The rhetoric against globalization is disturbingly shifting away from strengthening domestic industry through necessary economic reforms to shielding it from global competition. This is not a good sign.
The US’ department of commerce has recently recommended a review of the policy on imports of steel and aluminium products. It has suggested a global tariff of at least 24% on all steel imports from all countries and a tariff of at least 53% from 12 countries, including India. Similarly, a global tariff of at least 7.7% on all aluminium imports from all countries has been endorsed. The import restrictions have been made under the “national security” provision of US trade laws and are intended to increase domestic production. Jean-Claude Juncker, president of the European Commission, has reportedly stated that the European Union would react “within a few days” in response to any action taken to protect the US steel industry.
In its latest Union budget, the government of India has proposed to almost double its import duties on inter alia labour-intensive sectors, such as beauty aids, watches, toys, among others, to 20%. The move came as a surprise as India has been progressively reducing tariffs from an average of almost 81% in 1990 to 13% till recently. The suggestion that India needs protection in these entry-level industries after 25 years of domestic reforms does not inspire confidence in a country staking its claim at the global high table and wanting to double its economy to $5 trillion in the near future.
The role of high tariffs in promoting domestic industries is not impressive. It can have several unintended consequences. For instance, a report by the World Bank, titled “Automotive In South Asia: From Fringe To Global”, argues that high tariff and non-tariff barriers in the automotive sector in India and Pakistan might be reducing international competitiveness and slowing down the spread of world-class good practices in the value chain. The local original equipment makers (OEMs) in both countries do not face adequate competition due to high import tariffs of 60% and 80% on completely built units of passenger cars. This makes imports of cars prohibitively expensive, thus encouraging local OEMs to focus on the domestic market at the expense of exports. This is remarkable since both countries have excess plant capacity (by 30-40%) and no explicit barriers to exporting. As a result, despite being the world’s sixth largest auto producer by volume, India has less than 1% of global export markets compared with more than 3% for China. Not surprisingly, productivity levels in India are one-third the levels in China. The resistance to becoming globally competitive and a heavy reliance on the domestic market might not be advisable in a country like India, which has “a hole where its middle class should be”, as recently pointed out by The Economist. It has been reported that high tariffs have been tried for key industries in Malaysia, Indonesia, Singapore and Hong Kong, with unconvincing results.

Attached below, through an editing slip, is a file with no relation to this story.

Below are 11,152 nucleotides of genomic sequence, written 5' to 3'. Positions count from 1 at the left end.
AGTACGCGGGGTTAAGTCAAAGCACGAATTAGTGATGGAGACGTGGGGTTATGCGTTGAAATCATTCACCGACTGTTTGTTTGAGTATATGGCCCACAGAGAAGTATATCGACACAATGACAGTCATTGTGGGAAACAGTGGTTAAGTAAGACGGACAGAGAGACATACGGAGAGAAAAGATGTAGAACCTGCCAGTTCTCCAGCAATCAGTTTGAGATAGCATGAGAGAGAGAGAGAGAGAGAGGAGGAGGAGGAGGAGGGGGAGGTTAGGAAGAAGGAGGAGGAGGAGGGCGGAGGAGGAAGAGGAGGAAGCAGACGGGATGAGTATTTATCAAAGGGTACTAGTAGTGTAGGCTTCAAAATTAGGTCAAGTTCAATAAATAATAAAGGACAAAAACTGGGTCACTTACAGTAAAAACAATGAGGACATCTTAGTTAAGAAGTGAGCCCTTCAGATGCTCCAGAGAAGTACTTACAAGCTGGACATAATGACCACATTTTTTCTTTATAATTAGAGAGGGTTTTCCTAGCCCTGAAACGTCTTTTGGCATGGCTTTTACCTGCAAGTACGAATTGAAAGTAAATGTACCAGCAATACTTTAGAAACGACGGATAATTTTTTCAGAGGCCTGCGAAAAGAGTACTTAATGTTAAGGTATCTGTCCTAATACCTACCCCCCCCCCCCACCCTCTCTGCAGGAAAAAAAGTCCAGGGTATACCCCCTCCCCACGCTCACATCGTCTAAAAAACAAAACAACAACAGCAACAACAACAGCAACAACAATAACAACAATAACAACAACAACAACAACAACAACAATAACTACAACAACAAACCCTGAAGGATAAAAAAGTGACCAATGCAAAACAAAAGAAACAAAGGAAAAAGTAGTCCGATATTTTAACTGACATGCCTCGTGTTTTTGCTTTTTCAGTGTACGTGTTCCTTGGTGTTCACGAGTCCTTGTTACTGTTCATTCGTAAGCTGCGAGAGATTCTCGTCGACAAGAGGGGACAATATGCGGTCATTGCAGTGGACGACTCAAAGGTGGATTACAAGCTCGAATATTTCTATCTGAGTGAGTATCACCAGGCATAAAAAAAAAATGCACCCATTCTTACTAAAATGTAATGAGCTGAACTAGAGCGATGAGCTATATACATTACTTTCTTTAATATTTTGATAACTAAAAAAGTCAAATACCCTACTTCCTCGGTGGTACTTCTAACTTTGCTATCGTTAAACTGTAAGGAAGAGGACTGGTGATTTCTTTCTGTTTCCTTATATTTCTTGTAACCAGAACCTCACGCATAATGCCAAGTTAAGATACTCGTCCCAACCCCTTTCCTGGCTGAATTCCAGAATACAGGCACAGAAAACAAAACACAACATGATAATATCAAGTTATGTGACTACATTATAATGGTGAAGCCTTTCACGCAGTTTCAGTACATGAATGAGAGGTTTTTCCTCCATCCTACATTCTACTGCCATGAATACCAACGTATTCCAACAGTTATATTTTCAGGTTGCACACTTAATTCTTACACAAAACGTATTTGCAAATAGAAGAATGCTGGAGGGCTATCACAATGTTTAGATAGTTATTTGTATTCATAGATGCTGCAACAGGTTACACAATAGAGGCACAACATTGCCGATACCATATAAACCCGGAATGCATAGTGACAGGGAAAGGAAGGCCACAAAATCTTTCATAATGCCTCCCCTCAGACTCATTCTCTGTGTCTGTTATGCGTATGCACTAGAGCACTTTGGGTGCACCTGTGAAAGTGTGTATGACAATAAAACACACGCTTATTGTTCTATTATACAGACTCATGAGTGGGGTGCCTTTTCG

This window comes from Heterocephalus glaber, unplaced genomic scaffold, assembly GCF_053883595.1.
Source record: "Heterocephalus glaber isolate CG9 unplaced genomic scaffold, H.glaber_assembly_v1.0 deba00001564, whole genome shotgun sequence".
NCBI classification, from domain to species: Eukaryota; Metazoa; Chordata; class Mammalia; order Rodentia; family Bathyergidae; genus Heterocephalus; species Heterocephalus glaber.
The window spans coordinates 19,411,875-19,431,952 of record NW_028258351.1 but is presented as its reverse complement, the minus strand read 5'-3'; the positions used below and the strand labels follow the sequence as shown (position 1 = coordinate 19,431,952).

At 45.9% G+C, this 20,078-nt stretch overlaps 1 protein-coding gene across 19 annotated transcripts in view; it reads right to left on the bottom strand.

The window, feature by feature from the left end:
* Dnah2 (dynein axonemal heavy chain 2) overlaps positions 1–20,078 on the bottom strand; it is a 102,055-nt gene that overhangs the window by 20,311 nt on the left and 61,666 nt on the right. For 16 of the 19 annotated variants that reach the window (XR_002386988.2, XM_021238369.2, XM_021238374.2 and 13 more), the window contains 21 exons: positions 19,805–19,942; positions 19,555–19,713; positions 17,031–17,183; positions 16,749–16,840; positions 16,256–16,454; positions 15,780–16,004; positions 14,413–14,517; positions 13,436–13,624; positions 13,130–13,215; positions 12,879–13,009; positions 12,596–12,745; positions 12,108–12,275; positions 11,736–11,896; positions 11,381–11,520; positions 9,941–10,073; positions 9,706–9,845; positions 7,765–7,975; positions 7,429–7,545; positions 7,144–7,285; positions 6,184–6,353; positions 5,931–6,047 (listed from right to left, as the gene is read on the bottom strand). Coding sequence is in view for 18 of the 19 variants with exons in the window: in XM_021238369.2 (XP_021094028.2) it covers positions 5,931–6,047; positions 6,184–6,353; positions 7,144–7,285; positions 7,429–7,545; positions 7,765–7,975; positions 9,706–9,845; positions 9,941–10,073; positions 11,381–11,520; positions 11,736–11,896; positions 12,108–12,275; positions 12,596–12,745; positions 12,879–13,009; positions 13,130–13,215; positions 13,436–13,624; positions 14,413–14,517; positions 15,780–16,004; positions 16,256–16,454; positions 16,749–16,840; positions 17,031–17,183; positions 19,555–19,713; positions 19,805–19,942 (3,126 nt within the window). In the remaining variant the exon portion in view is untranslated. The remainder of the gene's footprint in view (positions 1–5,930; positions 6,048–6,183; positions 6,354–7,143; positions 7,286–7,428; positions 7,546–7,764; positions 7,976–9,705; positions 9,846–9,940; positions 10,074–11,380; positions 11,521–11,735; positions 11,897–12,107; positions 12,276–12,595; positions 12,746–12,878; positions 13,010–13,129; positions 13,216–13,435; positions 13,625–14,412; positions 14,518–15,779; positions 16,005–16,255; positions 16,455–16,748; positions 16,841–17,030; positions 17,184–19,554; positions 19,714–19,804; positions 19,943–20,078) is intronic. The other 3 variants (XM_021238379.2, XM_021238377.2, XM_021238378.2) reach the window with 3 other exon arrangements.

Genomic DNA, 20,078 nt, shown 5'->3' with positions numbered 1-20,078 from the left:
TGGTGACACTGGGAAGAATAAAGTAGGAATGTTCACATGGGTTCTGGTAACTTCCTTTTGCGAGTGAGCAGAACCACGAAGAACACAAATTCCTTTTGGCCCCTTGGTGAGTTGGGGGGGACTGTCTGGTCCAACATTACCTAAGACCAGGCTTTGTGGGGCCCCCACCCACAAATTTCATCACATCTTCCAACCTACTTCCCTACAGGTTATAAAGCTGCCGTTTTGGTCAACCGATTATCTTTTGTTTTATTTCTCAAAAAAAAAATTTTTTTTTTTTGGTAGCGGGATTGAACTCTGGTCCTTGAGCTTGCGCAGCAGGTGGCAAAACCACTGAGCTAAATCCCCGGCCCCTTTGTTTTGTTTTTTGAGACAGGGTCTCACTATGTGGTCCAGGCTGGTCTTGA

The World Bank report also highlights an interesting contrasting case of the Indian auto parts sector, which has witnessed a gradual reduction in import tariffs since the 1990s (from 60% to an average of 12.5%). Far from leading to the debilitation of an industry, this has been a powerful catalyst to its global success, with increased production and exports. Exports now comprise more than 40% of production, imports have grown, and firms are able to trade with mature end-markets in global value chains (GVCs). Local jobs were created. GVCs across sectors have been key for economic growth in developing countries, and have kept the world increasingly interconnected.
Although tariffs play an important role in the competitiveness of countries, they are not the sole determinants. Kartik Roy, Hans Blomqvist and Cal Clark in their book Economic Development In China, India And East Asia have argued that despite imposing high import tariffs, several Asian countries successfully raised export incomes and economic growth rates, whereas some countries in other regions achieved less success on both fronts despite lowering considerably their import tariff levels in the 1990s. They posit that the right kind of “policy mix” matters most in a country’s “outward orientation”. State monopolies on the export of major items, regulatory burdens, bureaucratic costs and red tape, uncompetitive factor markets particularly for labour and credit, are some of the indicators of suboptimal outward orientation in the trade policy mix of a country.
To tackle the challenge of increasingly protectionist tendencies across the globe, and design right policies for promoting domestic industries, this author has repeatedly argued for convergence between trade and industrial policy. The recent inept bureaucracy-led short-sighted action of prioritizing a tariff hike above difficult domestic policy reforms, without taking into account potential costs, points to the urgency of such convergence. This can be achieved by introducing process reforms in the formulation of trade and industrial policies through a whole-of-government approach. Meritorious and comprehensively thought-out policy prescriptions designed after rigorous cost-benefit analysis and expert consultation must find favour rather than the knee-jerk reactions suggested by senior officers. Capacity building and administrative reforms within the government should be high priority.
Pradeep S. Mehta is secretary general of CUTS International.
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